I started wearing insoles in all my footwear on that side. The body adjusted in all sorts of ways, and very quickly, the neck pains completely disappeared. Around a year later they had returned again, though not as severe. Another check showed that the leg length discrepancy had increased, and was now 11mm! Apparently this is rare, but not unheard of. I had all the insoles remade to 11mm, and after more adjustments by the body, the neck settled down again, and in the 5 years since that time, it has never given any further trouble.
During this recent 6-year period of learning the cause of my long-standing neck troubles, and curing them, I was doing the usual 4-mile runs every 3 days. At the point 5 years ago when re-measurement showed that I would need 3mm more height on all the insoles I was wearing, we examined my running shoes and found that the heel on the shorter-leg shoe was worn down further than on the other shoe. This is apparently quite common, when someone has unequal leg lengths. The experience has led me to believe that if a runner has unequal wear on the heels of their two shoes, it might be a sign that one of their legs is shorter than the other. Either way, I decided it was time for a new pair of running shoes, and I bought Asics. Even though they were more expensive, I am really glad I did, as they are great footwear for middle distance runs.
I began to notice a number of other “spin-offs” of finally curing the neck pains by wearing an insole in all my various left shoes. My upper body gradually rearranged itself in subtle ways, a process that continued for a few years, as far as I can tell. I used to find there was a tendency to get mucous collecting at the top of my right lung, which would not clear properly when I coughed and which, every winter, made me more susceptible to getting a “proper” cough . Not only did this stop happening, the “tone” of my cough changed, and it started to resonate more deeply and seemed to be clearing the lungs better as a result.
My running stride also became more confident, and without trying to, I was running faster. Before starting to wear an insole, whenever I would step onto a slightly uneven surface while running, the body would seem to overreact to it. With the insole in place, this stopped happening. My interpretation of this is that, before using an insole, even though I did not know at the forefront of conscious thought that the body was not balanced – that the legs were unequal in length – the body knew instinctively that something was not right, and so it would overcompensate whenever I stepped on an uneven surface.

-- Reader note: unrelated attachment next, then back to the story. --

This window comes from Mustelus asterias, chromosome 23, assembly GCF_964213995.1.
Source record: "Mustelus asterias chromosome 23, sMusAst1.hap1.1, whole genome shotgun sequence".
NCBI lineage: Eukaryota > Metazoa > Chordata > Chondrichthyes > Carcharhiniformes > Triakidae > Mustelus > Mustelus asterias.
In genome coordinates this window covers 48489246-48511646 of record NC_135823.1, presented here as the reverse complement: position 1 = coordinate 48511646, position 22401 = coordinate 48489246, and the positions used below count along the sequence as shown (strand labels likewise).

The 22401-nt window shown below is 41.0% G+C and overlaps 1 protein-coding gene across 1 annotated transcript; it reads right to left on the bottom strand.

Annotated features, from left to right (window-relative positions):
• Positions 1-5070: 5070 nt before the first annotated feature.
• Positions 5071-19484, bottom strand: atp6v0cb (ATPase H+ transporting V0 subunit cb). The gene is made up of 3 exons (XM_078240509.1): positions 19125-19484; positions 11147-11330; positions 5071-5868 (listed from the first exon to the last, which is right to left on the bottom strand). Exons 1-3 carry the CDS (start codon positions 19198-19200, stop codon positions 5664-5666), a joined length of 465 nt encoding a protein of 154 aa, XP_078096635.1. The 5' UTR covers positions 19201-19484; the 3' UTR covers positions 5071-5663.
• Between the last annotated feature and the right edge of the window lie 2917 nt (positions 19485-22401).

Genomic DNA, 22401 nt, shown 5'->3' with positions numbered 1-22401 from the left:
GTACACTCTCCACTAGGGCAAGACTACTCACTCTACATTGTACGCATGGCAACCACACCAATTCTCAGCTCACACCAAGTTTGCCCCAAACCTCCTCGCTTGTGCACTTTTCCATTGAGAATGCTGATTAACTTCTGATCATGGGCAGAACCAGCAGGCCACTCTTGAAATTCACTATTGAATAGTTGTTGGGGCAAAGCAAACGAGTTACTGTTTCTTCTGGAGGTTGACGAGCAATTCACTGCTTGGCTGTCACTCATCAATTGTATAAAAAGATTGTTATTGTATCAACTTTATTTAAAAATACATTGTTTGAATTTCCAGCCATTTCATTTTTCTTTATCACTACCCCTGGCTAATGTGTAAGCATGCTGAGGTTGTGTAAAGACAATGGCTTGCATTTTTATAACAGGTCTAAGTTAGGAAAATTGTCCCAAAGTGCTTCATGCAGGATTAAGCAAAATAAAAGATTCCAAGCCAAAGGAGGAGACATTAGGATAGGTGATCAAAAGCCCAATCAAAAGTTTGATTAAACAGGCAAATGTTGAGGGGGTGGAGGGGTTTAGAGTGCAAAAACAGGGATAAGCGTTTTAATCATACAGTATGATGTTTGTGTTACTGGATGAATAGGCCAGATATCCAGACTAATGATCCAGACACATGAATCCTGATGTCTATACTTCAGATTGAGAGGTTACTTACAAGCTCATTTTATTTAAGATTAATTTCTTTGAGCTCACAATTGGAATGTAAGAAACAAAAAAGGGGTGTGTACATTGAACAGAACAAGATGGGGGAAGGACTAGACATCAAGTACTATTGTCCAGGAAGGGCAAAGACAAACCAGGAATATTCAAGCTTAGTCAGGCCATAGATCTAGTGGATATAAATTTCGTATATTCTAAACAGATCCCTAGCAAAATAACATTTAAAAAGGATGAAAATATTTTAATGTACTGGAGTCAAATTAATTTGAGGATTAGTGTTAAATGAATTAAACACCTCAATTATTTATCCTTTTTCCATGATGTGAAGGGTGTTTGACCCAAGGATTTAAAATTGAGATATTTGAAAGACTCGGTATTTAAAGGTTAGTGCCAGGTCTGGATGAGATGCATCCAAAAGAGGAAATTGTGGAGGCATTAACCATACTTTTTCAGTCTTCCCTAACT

Around 3 years ago I took up table tennis again, after not having played for about 15 years or so. I use a style of table tennis bat with a “penholder” grip that most local shops do not stock for, and I had given up trying to play with a homemade version of it, one that had been hurting the thumb a bit when I used it. During that 15 years gap, the internet had become more widely used for marketing and buying all sorts of things, and in the end I decided to take a punt on buying something online, without being able to try it out first. After one attempt at this which I found was not what I needed – a bat with a “Chinese” penholder grip – I found there is a “Japanese” version of the penholder, which turned out to be exactly right for me.
In these last 3 years, I have ended up playing table tennis around twice each week on average, on days I don’t take the usual 4-mile runs. Ping pong is a perfect complimentary form of exercise to the great cardiovascular workout that running provides. It is a high-octane, short-burst activity that is great for muscle tone, and it improves concentration. I happen to love playing a fast, top-spin game, and being a highly strung sort of guy with a relatively high metabolism, means I get great benefit from doing something, on a regular basis, that really gets the adrenaline going a bit.
In the autumn of last year, a little over a year ago, I had some lower back problems, brought on by, among other things, overworking in my job of that time, and by a bit too much travelling for work. I saw that same other private physiotherapist practitioner who had helped me with the ankle injury a few years before, the one who is based out of town. As well him doing “emergency” manipulation to help me to be able to stand up straight again, he gave me some stretch exercises to do on the “glute” muscles, using a tennis ball. They did help, and I have been doing them ever since. The back pains cleared up within a month or so, and since then it is better than it’s been in years.